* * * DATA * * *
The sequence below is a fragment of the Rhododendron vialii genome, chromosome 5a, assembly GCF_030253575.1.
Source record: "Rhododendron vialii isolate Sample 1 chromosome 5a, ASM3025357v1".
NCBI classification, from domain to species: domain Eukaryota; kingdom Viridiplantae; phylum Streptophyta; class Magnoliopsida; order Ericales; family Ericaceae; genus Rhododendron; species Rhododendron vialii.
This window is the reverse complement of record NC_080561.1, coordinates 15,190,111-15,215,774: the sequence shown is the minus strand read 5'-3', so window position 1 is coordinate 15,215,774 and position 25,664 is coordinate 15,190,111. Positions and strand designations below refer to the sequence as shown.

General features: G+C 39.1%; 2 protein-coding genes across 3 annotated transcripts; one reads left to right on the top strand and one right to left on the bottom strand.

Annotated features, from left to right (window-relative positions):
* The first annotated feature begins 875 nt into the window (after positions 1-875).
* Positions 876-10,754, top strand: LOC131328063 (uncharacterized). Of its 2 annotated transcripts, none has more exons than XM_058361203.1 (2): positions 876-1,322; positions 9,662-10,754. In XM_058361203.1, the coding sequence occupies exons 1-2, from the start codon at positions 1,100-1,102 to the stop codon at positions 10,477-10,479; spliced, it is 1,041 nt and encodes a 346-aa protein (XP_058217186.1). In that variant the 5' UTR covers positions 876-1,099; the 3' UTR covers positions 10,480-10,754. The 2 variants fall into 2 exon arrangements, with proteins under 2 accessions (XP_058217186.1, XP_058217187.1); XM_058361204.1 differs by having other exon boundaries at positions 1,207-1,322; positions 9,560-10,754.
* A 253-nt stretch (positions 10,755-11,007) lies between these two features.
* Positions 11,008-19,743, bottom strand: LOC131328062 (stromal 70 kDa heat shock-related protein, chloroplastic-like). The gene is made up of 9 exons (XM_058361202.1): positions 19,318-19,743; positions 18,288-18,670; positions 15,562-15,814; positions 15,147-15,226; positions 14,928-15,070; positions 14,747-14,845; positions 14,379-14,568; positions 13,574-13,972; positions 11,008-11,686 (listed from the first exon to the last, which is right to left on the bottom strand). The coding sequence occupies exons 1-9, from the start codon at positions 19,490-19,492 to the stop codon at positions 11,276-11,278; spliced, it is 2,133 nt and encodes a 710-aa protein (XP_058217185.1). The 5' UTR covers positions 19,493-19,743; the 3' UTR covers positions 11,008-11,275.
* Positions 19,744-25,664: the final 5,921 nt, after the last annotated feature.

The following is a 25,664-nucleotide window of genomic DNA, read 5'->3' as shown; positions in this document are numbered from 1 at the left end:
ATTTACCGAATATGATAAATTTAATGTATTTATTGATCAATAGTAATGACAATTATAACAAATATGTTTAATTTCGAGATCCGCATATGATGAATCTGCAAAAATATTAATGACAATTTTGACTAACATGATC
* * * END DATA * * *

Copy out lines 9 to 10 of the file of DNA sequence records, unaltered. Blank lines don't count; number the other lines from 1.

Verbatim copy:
* A 253-nt stretch (positions 10,755-11,007) lies between these two features.
* Positions 11,008-19,743, bottom strand: LOC131328062 (stromal 70 kDa heat shock-related protein, chloroplastic-like). The gene is made up of 9 exons (XM_058361202.1): positions 19,318-19,743; positions 18,288-18,670; positions 15,562-15,814; positions 15,147-15,226; positions 14,928-15,070; positions 14,747-14,845; positions 14,379-14,568; positions 13,574-13,972; positions 11,008-11,686 (listed from the first exon to the last, which is right to left on the bottom strand). The coding sequence occupies exons 1-9, from the start codon at positions 19,490-19,492 to the stop codon at positions 11,276-11,278; spliced, it is 2,133 nt and encodes a 710-aa protein (XP_058217185.1). The 5' UTR covers positions 19,493-19,743; the 3' UTR covers positions 11,008-11,275.